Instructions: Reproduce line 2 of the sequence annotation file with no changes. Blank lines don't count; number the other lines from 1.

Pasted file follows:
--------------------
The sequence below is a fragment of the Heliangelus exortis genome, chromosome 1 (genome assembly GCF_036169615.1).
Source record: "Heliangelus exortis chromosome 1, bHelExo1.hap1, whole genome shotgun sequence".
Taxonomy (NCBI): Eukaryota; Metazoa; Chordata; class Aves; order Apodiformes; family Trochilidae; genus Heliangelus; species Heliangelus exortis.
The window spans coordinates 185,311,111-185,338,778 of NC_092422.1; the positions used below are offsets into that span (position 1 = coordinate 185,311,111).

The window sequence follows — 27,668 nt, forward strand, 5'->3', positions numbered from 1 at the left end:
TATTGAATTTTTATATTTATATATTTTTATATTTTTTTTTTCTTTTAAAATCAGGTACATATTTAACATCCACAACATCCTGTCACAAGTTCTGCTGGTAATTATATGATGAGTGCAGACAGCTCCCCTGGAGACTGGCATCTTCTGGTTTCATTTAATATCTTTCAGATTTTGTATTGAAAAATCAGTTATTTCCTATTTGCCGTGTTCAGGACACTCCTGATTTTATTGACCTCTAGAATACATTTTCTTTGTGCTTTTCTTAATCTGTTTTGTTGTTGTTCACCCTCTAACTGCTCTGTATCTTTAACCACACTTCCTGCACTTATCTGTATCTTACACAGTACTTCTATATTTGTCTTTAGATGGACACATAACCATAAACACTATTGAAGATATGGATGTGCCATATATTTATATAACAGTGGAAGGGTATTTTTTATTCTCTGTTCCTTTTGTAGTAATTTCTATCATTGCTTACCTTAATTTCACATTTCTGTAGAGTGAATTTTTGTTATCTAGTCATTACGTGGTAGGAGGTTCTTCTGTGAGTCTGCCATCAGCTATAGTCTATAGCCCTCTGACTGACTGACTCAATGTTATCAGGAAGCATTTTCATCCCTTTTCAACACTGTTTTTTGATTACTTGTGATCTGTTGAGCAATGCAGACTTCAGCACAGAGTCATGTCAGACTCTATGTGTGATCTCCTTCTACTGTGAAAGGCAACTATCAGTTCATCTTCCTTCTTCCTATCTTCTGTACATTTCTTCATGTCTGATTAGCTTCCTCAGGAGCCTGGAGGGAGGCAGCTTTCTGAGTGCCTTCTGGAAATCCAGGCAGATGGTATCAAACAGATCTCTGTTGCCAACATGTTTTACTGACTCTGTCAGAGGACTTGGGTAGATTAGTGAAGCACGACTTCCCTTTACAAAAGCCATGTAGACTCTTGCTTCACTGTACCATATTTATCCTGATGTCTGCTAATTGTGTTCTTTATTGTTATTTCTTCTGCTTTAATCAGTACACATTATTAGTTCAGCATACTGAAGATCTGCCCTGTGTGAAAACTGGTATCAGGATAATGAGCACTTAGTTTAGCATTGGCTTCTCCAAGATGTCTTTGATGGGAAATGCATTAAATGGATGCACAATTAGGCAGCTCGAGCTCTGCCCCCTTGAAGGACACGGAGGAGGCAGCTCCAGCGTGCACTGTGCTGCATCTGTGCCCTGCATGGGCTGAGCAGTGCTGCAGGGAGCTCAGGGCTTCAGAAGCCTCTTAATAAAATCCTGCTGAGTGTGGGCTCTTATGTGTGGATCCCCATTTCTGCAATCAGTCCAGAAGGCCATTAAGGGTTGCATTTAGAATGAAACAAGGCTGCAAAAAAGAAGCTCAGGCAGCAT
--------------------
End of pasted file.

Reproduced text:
Source record: "Heliangelus exortis chromosome 1, bHelExo1.hap1, whole genome shotgun sequence".